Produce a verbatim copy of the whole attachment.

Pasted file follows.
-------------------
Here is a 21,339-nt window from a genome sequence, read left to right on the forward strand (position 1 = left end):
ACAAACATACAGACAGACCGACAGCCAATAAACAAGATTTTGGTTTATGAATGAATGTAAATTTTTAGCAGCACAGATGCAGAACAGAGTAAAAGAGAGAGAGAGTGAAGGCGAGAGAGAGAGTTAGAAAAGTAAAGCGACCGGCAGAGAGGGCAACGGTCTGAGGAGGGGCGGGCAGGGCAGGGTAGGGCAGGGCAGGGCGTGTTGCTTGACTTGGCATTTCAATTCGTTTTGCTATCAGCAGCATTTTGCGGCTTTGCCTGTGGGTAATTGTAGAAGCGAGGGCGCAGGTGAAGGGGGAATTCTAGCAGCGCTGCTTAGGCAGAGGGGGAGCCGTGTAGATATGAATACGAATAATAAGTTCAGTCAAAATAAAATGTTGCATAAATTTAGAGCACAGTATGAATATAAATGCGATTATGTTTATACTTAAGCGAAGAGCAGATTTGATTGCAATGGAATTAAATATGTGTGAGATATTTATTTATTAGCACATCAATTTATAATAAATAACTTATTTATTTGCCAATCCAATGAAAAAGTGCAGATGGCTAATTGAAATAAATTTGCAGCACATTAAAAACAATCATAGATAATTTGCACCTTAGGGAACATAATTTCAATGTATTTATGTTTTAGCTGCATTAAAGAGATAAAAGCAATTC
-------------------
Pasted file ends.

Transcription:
Here is a 21,339-nt window from a genome sequence, read left to right on the forward strand (position 1 = left end):
ACAAACATACAGACAGACCGACAGCCAATAAACAAGATTTTGGTTTATGAATGAATGTAAATTTTTAGCAGCACAGATGCAGAACAGAGTAAAAGAGAGAGAGAGTGAAGGCGAGAGAGAGAGTTAGAAAAGTAAAGCGACCGGCAGAGAGGGCAACGGTCTGAGGAGGGGCGGGCAGGGCAGGGTAGGGCAGGGCAGGGCGTGTTGCTTGACTTGGCATTTCAATTCGTTTTGCTATCAGCAGCATTTTGCGGCTTTGCCTGTGGGTAATTGTAGAAGCGAGGGCGCAGGTGAAGGGGGAATTCTAGCAGCGCTGCTTAGGCAGAGGGGGAGCCGTGTAGATATGAATACGAATAATAAGTTCAGTCAAAATAAAATGTTGCATAAATTTAGAGCACAGTATGAATATAAATGCGATTATGTTTATACTTAAGCGAAGAGCAGATTTGATTGCAATGGAATTAAATATGTGTGAGATATTTATTTATTAGCACATCAATTTATAATAAATAACTTATTTATTTGCCAATCCAATGAAAAAGTGCAGATGGCTAATTGAAATAAATTTGCAGCACATTAAAAACAATCATAGATAATTTGCACCTTAGGGAACATAATTTCAATGTATTTATGTTTTAGCTGCATTAAAGAGATAAAAGCAATTC